Then I was reminded of Foley artists, because the way I was shooting it, I could hear things and I thought I wanted sound effects as well, and the only way you can have those in a live performance is by having Foley artists. They’re really delightful artists to watch at work, but they always just work in dimly lit basement studios and they’re not used to any attention. They developed social problems and things like that. I love them dearly, my Foley artists, Goro, Caoimhe and Andy, and they really like performing it turns out. I invited them to come out and expected them to say that the cost would be too high, but no, they embraced it and sacrificed a lot of pay to come out and perform. When it became apparent I needed a narrator, I remember the Benchi narrators of Japan and the early interlocutors of film that helped cinema’s first viewers understand what an edit was. They sort of explained, “She is going to the window now. Don’t worry, her face is big because the camera’s closer,” things like that. I read of those in Louis Bunuel’s autobiography, then I loved the part talkies where silent films were reinvigorated with small talking or singing sections shot a full year after they’d been shelved and then re-released as part talkies. So I went back a year after the film had been shot and shot a little song and that needed to be performed live, too. Then I found the Manitoba Meadowlark in a steam bath in Winnipeg and realized that the song sung by my sister in the movie has to be sung by this castrator. It basically was everything but the kitchen sink.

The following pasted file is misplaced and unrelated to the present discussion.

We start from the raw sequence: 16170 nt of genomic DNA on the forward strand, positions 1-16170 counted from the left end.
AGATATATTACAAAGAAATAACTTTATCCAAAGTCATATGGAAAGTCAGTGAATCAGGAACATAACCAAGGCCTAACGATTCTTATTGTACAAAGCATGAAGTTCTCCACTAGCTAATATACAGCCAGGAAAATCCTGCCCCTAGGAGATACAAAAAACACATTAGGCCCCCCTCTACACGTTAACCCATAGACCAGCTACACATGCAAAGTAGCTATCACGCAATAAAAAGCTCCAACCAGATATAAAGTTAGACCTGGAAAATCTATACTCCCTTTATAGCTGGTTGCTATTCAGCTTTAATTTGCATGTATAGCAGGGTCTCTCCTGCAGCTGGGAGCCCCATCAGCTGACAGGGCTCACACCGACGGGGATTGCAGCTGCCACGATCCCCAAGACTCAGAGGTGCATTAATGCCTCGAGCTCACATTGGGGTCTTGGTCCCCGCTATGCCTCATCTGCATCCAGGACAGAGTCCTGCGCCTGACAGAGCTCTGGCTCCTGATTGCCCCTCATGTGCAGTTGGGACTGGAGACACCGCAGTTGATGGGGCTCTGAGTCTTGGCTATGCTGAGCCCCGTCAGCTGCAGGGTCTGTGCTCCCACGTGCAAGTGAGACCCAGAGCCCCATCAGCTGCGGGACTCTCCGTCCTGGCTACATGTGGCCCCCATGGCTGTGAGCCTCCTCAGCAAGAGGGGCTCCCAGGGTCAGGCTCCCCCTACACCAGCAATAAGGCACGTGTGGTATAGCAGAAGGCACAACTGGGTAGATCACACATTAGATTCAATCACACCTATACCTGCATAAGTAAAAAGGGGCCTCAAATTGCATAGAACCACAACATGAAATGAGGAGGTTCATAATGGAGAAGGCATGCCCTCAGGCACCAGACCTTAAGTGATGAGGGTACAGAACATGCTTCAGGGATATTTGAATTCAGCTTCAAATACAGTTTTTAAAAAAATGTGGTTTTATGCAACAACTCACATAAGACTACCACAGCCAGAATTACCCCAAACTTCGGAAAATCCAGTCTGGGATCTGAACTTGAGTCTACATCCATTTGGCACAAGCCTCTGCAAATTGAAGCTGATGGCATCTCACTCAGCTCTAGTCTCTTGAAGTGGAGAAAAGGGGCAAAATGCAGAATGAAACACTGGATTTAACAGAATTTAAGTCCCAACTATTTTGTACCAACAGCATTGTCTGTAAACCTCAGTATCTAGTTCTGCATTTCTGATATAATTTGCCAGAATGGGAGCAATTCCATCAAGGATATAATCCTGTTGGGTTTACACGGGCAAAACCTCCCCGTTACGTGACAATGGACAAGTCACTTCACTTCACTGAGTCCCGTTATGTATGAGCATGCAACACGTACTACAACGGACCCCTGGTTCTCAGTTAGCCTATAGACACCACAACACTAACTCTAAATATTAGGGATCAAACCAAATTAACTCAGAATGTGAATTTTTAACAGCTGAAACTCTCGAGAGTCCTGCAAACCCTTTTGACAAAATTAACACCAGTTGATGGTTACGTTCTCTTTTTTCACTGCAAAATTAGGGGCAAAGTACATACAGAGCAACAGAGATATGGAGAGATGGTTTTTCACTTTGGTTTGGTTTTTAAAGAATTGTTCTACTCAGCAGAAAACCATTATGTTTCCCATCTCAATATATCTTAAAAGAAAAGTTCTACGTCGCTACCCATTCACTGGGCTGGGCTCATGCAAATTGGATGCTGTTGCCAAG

CS: So “interlocutor” is a real word and not something you made up for the role of the narrator?
Maddin: It’s a word they used to use in minstrel shows and Vaudeville. It just means anyone who converses with someone else, like to “inter-locute” between two people, but it usually meant the host of the show, an emcee basically.

CS: What was the timeframe from when they contacted you to when you started filming?
Maddin: It was less than a month to finish the script, not that that’s an amazing story—I actually think the script is pretty good…for me anyway (chuckles). Yeah, it had to be less than a month, because the art department needed the script to start building sets and to start assembling wardrobe and props in a week or so, The script really didn’t exist much as a script. It was kind of a big outline that I showed up on set with and a list of props and sets I thought we might need. I was lucky enough that all the cast were ready for all the days, and we just showed up on set with all the actors, and I would put them in front of my camera, and basically, I’d just start shooting. I was emboldened ’cause I read that that’s the way Fassbender made so many movies. He would just assemble everybody to do a blocking first, then just attack them with the camera. It was kind of the reverse of doing spoken word rehearsals first, and then figuring out the blocking last. I would just block and then shoot the rehearsal and then move on.

CS: What was it like shooting in Seattle after shooting most of your work in Winnipeg over the years?